It is worth mentioning depression here; Americans spend about $3 billion each year on antidepressants. I remember one patient who was severely depressed and had tried four different antidepressants without any success. The next step was electro-shock therapy. It was the late 1980s and I was shocked that they were still doing this. He had some lab work with him and his RBC was below 4 and his MCV was 97(still "normal" according to his doctors). He responded to the B12 and never did receive the shock therapy.
Another thing that you might see with a B12 deficiency is a low neutraphil count. Sometimes the whole WBC count is low and the percentage of neutraphils is low. If you see the forgetfulness, fatigue or depression and a high MCV, you might be looking at a B12 deficiency and not an immune problem or a chronic infection.
The other thing that Dr. Eidenier pointed out to me is that if an individual needs B12, it is likely that he or she is not producing enough HCl in the stomach. If a person doesn't produce enough HCl, he or she is likely to be deficient in various amino acids (many of which are precursors to neurotransmitters) and most minerals. This is the patient who has gas and bloating after meals. Interestingly enough, the patient may have gastric reflux. Fingernails break easily and bad breath is common.
As we get older, we produce less stomach HCl. So while Dr. Goodman states that the problem many older people have is that they do not eat meat. The truth is that they may not get the nutrients out of the meat even if they do eat it. People tend to develop a sweet tooth as they get older because protein becomes hard to digest. Very often the high cholesterol that Dr. Goodman speaks of is from a metabolic syndrome type of situation caused by eating too much sugar and starch.
A trace mineral, rubidium, is valuable for treating memory and concentration problems. I also learned this from Dr. Eidenier, who cited research that found high levels of rubidium in people who remained youthful late in life. I have to mention a particular company here, because I don't know of anyone else who makes a rubidium supplement. The combination of HCl, B12, and rubidium is a powerful combination that helps people who have too many "senior moments".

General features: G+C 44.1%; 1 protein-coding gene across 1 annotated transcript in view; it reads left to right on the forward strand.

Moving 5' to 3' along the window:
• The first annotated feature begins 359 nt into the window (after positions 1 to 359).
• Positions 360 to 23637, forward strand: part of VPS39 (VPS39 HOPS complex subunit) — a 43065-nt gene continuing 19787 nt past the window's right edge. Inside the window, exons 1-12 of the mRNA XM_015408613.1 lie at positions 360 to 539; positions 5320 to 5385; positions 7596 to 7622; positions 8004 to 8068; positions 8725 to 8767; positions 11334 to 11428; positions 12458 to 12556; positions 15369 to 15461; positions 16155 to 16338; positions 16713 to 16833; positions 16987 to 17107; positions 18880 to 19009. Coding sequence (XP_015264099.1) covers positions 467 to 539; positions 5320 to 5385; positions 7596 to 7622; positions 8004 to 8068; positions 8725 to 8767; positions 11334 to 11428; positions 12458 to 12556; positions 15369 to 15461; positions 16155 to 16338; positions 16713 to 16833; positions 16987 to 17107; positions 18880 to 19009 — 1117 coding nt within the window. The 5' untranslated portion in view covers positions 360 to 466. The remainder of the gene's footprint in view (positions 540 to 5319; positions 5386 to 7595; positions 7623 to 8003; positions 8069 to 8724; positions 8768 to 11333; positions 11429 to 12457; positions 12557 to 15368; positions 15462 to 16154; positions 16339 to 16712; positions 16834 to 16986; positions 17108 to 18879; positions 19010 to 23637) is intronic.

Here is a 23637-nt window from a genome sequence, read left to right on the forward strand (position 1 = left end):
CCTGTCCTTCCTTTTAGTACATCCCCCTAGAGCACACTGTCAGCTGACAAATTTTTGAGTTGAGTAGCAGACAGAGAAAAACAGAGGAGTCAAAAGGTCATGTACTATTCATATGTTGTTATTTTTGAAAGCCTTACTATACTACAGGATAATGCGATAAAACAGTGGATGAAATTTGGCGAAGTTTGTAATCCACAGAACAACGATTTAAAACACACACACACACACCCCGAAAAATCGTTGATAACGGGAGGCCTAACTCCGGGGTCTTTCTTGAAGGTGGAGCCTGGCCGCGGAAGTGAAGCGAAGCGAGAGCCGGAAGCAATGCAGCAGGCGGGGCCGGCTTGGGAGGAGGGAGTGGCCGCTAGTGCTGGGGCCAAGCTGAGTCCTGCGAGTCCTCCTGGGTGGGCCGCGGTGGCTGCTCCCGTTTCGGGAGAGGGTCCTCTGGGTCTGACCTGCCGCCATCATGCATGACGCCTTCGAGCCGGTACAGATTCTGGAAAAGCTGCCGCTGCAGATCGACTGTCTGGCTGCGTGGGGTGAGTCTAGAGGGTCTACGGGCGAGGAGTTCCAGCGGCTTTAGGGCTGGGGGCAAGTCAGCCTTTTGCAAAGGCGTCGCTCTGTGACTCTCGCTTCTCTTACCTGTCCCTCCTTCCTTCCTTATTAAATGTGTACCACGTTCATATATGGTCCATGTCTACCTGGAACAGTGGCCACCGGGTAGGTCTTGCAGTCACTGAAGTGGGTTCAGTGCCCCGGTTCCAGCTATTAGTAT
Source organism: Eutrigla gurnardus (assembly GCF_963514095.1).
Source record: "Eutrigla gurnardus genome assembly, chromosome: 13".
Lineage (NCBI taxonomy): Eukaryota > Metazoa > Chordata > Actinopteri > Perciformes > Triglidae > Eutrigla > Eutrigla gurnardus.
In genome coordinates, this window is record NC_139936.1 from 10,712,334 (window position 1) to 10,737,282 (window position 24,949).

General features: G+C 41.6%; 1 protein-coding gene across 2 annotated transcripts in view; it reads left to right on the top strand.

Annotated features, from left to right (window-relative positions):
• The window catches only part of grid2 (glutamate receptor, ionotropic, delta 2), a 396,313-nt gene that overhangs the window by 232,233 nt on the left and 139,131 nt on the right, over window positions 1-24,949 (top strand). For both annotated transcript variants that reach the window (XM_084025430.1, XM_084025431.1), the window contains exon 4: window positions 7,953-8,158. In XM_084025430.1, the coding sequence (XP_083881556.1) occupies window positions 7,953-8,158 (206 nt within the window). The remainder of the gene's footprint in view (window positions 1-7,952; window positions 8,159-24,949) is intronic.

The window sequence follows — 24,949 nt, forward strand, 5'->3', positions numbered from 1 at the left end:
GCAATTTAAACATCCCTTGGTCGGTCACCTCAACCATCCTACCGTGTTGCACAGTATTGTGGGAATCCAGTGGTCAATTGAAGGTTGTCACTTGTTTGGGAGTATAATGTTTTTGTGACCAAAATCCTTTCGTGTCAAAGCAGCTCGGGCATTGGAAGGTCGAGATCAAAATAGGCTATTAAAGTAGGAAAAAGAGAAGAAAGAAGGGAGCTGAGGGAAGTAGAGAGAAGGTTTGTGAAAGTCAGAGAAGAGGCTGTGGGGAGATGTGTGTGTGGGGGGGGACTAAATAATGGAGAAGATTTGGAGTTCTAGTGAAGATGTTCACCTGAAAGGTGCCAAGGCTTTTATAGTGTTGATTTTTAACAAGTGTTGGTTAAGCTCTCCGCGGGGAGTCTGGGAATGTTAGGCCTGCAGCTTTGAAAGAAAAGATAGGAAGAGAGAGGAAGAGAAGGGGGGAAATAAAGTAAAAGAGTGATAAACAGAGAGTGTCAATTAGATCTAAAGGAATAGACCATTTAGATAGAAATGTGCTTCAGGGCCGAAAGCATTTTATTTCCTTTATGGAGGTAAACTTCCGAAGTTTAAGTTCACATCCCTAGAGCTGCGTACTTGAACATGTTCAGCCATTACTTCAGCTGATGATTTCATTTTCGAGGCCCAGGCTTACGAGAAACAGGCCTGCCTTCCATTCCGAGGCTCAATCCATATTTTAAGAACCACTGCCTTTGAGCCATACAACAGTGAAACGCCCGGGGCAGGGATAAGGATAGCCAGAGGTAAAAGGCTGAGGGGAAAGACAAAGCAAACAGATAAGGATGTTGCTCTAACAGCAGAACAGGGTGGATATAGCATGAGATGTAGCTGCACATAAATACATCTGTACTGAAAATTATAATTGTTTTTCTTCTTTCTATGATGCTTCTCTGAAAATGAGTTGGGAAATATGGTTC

There are a number of studies that show the importance of antioxidants (both those found naturally, and in supplementation), DHA and omega 3 fatty acids in general to help protect from dementia. To quote Edward Zamrini, MD "A large body of evidence implicates oxidative damage in Alzheimer's disease pathogenesis." (March 21, 2006 issue of Geriatrics and Aging). In a study, published in the journal, Neurology (March 2000;54:1265-1272) showed that vitamin C and E supplementation could protect against vascular dementia. Also there is research that shows that pesticides create neurologic damage. Of course the presence of aluminum in the plaques associated with Alzheimer's disease has many looking at aluminum in cookware, antacids and antiperspirants. Aluminum is one of the most plentiful elements on the planet. If may be wise to look at other heavy metals, especially mercury. Mercury can actually interfere with the body's ability to detoxify and get rid of other metals-maybe this is at the root of the aluminum accumulation. To protect against Alzheimer's disease get plenty of antioxidants, consume DHA and omega 3 oils, and remove metals and toxins from the body. The oils are especially important, there are studies that show consumption of fish or fish oil seems to protect from dementia.
Curcumin is an antioxidant found in turmeric. Turmeric is a perennial plant, botanically related to ginger that is native to India, China and Indonesia. It is a component of curry powder and prepared mustard. It is used in traditional Chinese medicine and in Indian (Ayurvedic) medicine for its anti-inflammatory properties. The lowest incidence of Alzheimer's disease in the world is in villages in India. Only about 1% of Indians over the age of 65 get the disease. So, perhaps the consumption of curry may be the reason that there are so few cases of Alzheimer's disease. Curcumin, found in turmeric, has been shown to fight the build up of the amyloid plaques found in Alzheimer's disease. Dr. Sally Frautschy, of the University of California, Los Angeles, presented these findings at the 2005 annual meeting of the Society for Neuroscience in San Diego, California. Her paper was entitled: Curcumin Reduces Oxidative Damage and Amyloid Pathology in an Alzheimer Transgenic Mouse.
So the things that work for keeping the mind sharp are the same things that work for everything else. You need fresh produce as a source of natural antioxidants, good essential fatty acids, avoid trans fats, exercise and eliminate toxins.